Legislature looking at citizen-created
By RICHARD HORN /Senior Staff Writer
Texans who feel elected leaders have mucked things up beyond
hope may soon have a chance to do better themselves.
For the first time, an initiative and referendum law is given
a fighting chance of passage through the Texas Legislature this
If it does, and if voters then approve a constitutional amendment
in the fall, Texans would join citizens in 24 other states in
being able to propose their own laws, with potential topics ranging
from term limits and campaign finance to affirmative action and
regulation of HMOs.
"It's an issue of freedom," said Mike Ford of Austin,
one of the leaders in the battle. "It's about the only tool
I know of for the de-concentration of power. With the initiative
you can say to elected leaders, 'Now wait just a minute, you guys
aren't a ruling class.' "
It's shaping up as a lively fight, with both sides dispensing
civics lectures while accusing each other of being willing toadies
for rich special interests.
Gov. George W. Bush backs initiative and referendum, though
he's not spending political capital promoting it, Ford said. And
Lt. Gov. Bob Bullock is giving supporters a chance; he appointed
several strong I&R enthusiasts, including area Sen. Tom Haywood,
to an interim Senate committee that recommended approval of the
plan now on the table.
Ford, who heads Texans for Initiative and Referendum, isn't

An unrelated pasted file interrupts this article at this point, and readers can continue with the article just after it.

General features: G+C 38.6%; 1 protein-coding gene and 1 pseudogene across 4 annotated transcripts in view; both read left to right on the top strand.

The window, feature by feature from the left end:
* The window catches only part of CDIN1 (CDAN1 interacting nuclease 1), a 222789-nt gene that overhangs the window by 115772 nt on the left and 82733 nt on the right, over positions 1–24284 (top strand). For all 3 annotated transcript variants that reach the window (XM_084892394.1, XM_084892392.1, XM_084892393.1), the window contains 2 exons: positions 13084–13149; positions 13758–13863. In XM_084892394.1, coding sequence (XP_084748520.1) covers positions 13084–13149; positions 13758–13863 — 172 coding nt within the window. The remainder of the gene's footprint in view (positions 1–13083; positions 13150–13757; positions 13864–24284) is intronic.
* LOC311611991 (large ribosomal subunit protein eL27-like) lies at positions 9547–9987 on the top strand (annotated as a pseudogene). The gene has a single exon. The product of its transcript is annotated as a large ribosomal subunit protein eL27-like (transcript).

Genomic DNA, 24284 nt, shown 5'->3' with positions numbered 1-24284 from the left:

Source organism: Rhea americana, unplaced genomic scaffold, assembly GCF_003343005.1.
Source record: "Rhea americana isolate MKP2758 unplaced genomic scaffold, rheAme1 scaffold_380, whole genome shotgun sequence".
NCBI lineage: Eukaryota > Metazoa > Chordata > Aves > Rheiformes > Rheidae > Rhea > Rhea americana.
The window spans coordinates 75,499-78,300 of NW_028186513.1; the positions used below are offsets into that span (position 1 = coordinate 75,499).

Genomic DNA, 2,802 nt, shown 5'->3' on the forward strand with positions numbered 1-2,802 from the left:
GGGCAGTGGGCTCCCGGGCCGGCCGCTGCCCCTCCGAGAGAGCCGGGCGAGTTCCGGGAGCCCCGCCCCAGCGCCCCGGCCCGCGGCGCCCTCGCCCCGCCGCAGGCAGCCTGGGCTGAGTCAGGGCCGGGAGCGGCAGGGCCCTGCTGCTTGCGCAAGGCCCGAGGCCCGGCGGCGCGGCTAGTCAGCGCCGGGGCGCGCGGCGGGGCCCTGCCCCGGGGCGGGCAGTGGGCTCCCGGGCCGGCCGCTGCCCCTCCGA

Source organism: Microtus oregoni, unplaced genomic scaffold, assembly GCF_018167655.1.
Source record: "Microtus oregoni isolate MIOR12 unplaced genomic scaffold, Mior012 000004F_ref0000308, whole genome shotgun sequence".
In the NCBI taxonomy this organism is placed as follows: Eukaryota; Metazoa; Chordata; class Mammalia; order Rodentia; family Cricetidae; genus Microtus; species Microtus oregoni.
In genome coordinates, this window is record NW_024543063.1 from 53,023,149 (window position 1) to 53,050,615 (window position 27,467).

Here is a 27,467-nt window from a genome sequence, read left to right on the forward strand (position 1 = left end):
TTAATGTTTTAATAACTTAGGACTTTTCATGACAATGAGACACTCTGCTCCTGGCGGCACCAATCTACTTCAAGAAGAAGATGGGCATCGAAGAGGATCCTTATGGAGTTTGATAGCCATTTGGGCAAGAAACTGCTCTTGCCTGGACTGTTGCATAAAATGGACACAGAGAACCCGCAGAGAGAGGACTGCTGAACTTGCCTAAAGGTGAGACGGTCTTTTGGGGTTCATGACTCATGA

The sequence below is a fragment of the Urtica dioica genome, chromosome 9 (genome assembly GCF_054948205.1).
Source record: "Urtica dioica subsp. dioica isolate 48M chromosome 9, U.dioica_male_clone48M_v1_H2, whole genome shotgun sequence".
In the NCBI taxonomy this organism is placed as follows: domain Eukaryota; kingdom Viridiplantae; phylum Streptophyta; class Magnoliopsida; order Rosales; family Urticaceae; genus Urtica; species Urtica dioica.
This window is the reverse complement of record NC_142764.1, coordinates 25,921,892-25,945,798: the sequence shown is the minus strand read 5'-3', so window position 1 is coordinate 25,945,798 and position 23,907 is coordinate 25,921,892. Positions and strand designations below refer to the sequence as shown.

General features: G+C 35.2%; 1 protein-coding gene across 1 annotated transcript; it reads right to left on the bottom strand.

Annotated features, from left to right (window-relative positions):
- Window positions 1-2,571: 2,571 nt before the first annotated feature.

making bold promises about passage this session. But he believes
if it gets through the House and Senate, the popular idea is almost
assured of passage at the polls. And if doesn't pass the Legislature
this time, it will next time, he warned.
And then political life in Texas would become very different,
though it will not be the California-style terror opponents claim,
While new Republican strength in the Texas Senate will help
matters, Ford is quick to point out I&R isn't truly a GOP-vs.-Democrat
issue. It's a fight over power, and Republicans have latched onto
the initiative because they've been the outsiders.
"If Republicans had been in charge for 100 years,"
Ford said last week, "it would be Democrats who would be
saying we need this and it would be Republicans asking, 'Why?'
It really is about who's in control versus who's not in control."
And many of those in control - the lawmakers, the lobbyists,
the newspaper editorial boards - are going to struggle against
it, he said.
"We're going to have to hammer, be tough as nails,"
Ford said. Hunter's second thoughts
One of the leading opponents, Shirley Spellerberg of Texas
Eagle Forum, plans to hammer back just as hard, doing all she
can to make sure it doesn't muster the two-thirds votes in needs
in both chambers. She hopes it won't even make it out of committee.
"When I get through explaining the reasoning behind opposition
to it, I think that among the legislators you'll see a big change
in mind among those who've been for it," she said. "It's
a dangerous idea."
She argues Texans aren't nearly involved enough in the government
that exists. Why, she asks, create a new tool that will allow
special interests to spend enormous sums on media buys to manipulate
"I think the reason big professional lobbyists succeed
now is because the citizens fail to hold their elected officials'
feet to the fire," she said. "They go and vote and then
that's their duty until the next election. They need to get more
involved and make their representative form of government work."
State Rep. Bob Hunter of Abilene is one Republican who's having
second thoughts after years of support for the general concept
of initiative and referendum.
"We have learned far more now about what has happened
in states like California, and it's pretty scary," Hunter
Instead of being a boon to the grass-roots citizens, Hunter
said, evidence shows special interests have taken over and fueled
many of the propositions, hired people to complete the necessary